59. Farmiddle says:
    @Steve Sailer
    How many of the Seinfeld characters own cars on the Upper West Side? Jerry, George, and Kramer, but not Elaine?

    The real life Jerry is obviously a Car Guy. I read an article about how to get his classic Porsche out of his garage under his Manhattan home, he has to execute a 12-point turn. He's rich enough to have a turntable installed for his car, but I suspect he enjoys executing a 12-point turn without scratching his car. He's a precise kind of guy.

    Jerry did have a bike in his apartment. Presumably he road it occasionally.

    Read More
    ReplyAgree/Disagree/Etc. More... This Commenter This Thread Hide Thread Display All Comments
  60. Olorin says:
    @anonymous
    Mr. Boom, I do not mean to offend, but I truly believe that the anecdote you cite is bullshit.

    Sorry, mate.

    I’ve seen Mr. B’s scenario more times than I can count.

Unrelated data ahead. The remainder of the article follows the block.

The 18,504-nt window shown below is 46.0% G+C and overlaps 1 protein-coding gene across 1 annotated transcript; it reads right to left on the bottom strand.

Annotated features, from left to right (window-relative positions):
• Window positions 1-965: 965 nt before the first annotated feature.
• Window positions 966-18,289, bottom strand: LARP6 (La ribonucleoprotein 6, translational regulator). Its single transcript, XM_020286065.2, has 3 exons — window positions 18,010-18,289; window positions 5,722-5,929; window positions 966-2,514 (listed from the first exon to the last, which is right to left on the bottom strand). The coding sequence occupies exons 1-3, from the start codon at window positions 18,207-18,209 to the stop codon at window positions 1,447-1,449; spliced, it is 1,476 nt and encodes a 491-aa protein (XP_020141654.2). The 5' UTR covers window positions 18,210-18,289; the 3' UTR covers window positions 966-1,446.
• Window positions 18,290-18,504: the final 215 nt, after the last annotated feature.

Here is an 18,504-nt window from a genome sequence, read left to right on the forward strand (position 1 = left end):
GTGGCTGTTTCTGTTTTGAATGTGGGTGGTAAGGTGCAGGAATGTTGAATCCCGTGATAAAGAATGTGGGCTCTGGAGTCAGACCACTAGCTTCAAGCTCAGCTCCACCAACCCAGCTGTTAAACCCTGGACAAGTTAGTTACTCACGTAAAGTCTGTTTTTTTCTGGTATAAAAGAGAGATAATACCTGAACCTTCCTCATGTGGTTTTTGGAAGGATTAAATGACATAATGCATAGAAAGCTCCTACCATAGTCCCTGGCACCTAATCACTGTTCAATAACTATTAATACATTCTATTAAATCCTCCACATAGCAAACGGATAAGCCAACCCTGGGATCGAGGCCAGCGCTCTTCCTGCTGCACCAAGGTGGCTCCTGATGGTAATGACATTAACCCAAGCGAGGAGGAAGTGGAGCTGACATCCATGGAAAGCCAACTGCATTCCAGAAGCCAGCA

Down in downtown Olympia, Washington’s state capital, I once witnessed a four-car fendersmash when one of the local tattooed Trustafarian types shoved her pram out into traffic at a crosswalk without even looking, and–bonus points–she was on a freakin’ skateboard and moving fast.

    Once in Berkeley at Cedar and Shattuck I saw one of the bleach-blonde salon tanned runner moms do something similar, with one of those pricey runner’s prams then the extreme in fashion among women for whom children were the ultimate lifestyle accoutrement. In that case just one car was damaged as it jumped the curb and hit I don’t recall what since I was scootling to render aid to the airbag-stunned driver.

    That’s just two of ‘em.

    Read More
    ReplyAgree/Disagree/Etc. More... This Commenter This Thread Hide Thread Display All Comments
  61. EdwardM says:
    @midtown
    I agree that much of liberalism is about control, but how does mixed-use planning comport with that? Mixed-use is increasing freedom to do with your property as you please. Strictly separated zoning is the beating heart of central planning. As far as TOD goes, being able to conduct your business on foot is the most freeing method of all. Not that you would want to ban cars, but having that option is nice.